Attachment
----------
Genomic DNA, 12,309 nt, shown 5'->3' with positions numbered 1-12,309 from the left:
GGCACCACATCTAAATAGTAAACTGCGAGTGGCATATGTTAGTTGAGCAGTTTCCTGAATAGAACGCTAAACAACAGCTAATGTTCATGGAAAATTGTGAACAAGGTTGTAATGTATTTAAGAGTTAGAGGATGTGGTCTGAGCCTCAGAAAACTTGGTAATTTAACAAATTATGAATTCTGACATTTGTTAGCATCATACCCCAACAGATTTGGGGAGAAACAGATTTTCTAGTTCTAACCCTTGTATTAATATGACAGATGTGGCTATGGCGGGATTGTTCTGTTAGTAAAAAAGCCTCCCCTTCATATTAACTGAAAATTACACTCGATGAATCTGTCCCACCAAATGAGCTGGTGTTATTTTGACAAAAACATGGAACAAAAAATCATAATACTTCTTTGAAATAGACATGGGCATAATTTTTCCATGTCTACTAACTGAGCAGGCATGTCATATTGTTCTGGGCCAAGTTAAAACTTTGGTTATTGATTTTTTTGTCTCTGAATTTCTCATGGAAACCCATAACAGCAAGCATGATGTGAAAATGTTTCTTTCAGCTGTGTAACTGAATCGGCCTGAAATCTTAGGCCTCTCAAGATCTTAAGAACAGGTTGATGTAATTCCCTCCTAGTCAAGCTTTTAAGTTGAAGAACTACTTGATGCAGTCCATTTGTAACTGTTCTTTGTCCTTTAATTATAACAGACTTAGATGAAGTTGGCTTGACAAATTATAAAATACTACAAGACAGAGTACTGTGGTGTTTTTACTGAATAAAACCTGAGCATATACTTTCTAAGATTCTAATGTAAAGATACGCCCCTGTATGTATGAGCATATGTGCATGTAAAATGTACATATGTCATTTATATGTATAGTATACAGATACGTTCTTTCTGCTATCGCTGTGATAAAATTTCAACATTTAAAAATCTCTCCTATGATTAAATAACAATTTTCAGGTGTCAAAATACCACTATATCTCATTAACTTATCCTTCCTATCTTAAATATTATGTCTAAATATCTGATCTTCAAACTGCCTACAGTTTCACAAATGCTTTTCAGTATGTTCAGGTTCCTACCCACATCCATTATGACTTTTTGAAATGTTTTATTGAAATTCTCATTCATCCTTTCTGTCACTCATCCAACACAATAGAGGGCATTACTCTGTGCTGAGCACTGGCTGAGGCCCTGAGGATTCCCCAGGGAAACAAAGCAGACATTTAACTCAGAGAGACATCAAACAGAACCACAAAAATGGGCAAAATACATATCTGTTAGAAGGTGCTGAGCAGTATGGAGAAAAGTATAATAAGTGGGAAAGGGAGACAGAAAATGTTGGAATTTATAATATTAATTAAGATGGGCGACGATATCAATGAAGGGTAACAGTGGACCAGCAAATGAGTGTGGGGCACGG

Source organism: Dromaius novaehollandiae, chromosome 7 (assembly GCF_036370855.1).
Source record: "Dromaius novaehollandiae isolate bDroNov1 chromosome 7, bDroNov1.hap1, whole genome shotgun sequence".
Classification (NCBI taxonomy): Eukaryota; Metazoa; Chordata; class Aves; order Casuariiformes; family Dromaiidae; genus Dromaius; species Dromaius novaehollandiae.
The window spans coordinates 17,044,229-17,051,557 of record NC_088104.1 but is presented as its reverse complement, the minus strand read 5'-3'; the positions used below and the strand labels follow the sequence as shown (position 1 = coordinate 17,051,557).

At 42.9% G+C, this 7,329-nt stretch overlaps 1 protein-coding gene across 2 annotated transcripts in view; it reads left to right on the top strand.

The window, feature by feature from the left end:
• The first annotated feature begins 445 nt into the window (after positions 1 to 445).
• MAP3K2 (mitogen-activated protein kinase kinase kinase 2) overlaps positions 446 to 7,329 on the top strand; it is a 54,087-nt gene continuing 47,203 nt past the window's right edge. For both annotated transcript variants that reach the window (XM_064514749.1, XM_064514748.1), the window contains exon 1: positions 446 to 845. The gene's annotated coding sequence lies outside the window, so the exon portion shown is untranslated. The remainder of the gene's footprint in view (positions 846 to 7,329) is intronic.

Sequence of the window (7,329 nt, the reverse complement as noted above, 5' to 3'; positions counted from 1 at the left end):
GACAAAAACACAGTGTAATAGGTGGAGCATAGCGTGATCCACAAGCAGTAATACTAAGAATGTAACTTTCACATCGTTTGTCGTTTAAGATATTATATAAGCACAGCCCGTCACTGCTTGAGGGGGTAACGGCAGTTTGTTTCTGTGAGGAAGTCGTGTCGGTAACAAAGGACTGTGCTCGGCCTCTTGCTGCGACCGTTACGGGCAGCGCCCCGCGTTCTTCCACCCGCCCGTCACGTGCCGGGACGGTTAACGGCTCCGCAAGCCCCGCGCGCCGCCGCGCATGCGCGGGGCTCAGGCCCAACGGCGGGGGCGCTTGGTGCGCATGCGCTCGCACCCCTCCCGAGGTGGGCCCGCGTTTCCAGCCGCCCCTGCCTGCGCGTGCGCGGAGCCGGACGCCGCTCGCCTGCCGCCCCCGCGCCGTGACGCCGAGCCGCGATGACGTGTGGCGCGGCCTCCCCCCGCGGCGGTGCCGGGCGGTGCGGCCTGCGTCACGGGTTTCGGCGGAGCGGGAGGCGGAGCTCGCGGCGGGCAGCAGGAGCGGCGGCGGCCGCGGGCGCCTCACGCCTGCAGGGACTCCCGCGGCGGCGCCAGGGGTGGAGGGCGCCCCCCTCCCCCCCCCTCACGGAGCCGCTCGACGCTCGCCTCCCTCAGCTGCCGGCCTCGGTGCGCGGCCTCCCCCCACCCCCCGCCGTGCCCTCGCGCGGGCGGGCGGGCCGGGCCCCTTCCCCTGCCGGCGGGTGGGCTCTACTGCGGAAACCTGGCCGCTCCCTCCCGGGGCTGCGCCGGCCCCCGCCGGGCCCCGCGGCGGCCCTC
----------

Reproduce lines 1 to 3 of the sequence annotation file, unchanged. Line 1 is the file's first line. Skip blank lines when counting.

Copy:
Genomic DNA, 12,309 nt, shown 5'->3' with positions numbered 1-12,309 from the left:
GGCACCACATCTAAATAGTAAACTGCGAGTGGCATATGTTAGTTGAGCAGTTTCCTGAATAGAACGCTAAACAACAGCTAATGTTCATGGAAAATTGTGAACAAGGTTGTAATGTATTTAAGAGTTAGAGGATGTGGTCTGAGCCTCAGAAAACTTGGTAATTTAACAAATTATGAATTCTGACATTTGTTAGCATCATACCCCAACAGATTTGGGGAGAAACAGATTTTCTAGTTCTAACCCTTGTATTAATATGACAGATGTGGCTATGGCGGGATTGTTCTGTTAGTAAAAAAGCCTCCCCTTCATATTAACTGAAAATTACACTCGATGAATCTGTCCCACCAAATGAGCTGGTGTTATTTTGACAAAAACATGGAACAAAAAATCATAATACTTCTTTGAAATAGACATGGGCATAATTTTTCCATGTCTACTAACTGAGCAGGCATGTCATATTGTTCTGGGCCAAGTTAAAACTTTGGTTATTGATTTTTTTGTCTCTGAATTTCTCATGGAAACCCATAACAGCAAGCATGATGTGAAAATGTTTCTTTCAGCTGTGTAACTGAATCGGCCTGAAATCTTAGGCCTCTCAAGATCTTAAGAACAGGTTGATGTAATTCCCTCCTAGTCAAGCTTTTAAGTTGAAGAACTACTTGATGCAGTCCATTTGTAACTGTTCTTTGTCCTTTAATTATAACAGACTTAGATGAAGTTGGCTTGACAAATTATAAAATACTACAAGACAGAGTACTGTGGTGTTTTTACTGAATAAAACCTGAGCATATACTTTCTAAGATTCTAATGTAAAGATACGCCCCTGTATGTATGAGCATATGTGCATGTAAAATGTACATATGTCATTTATATGTATAGTATACAGATACGTTCTTTCTGCTATCGCTGTGATAAAATTTCAACATTTAAAAATCTCTCCTATGATTAAATAACAATTTTCAGGTGTCAAAATACCACTATATCTCATTAACTTATCCTTCCTATCTTAAATATTATGTCTAAATATCTGATCTTCAAACTGCCTACAGTTTCACAAATGCTTTTCAGTATGTTCAGGTTCCTACCCACATCCATTATGACTTTTTGAAATGTTTTATTGAAATTCTCATTCATCCTTTCTGTCACTCATCCAACACAATAGAGGGCATTACTCTGTGCTGAGCACTGGCTGAGGCCCTGAGGATTCCCCAGGGAAACAAAGCAGACATTTAACTCAGAGAGACATCAAACAGAACCACAAAAATGGGCAAAATACATATCTGTTAGAAGGTGCTGAGCAGTATGGAGAAAAGTATAATAAGTGGGAAAGGGAGACAGAAAATGTTGGAATTTATAATATTAATTAAGATGGGCGACGATATCAATGAAGGGTAACAGTGGACCAGCAAATGAGTGTGGGGCACGG

Source organism: Dromaius novaehollandiae, chromosome 7 (assembly GCF_036370855.1).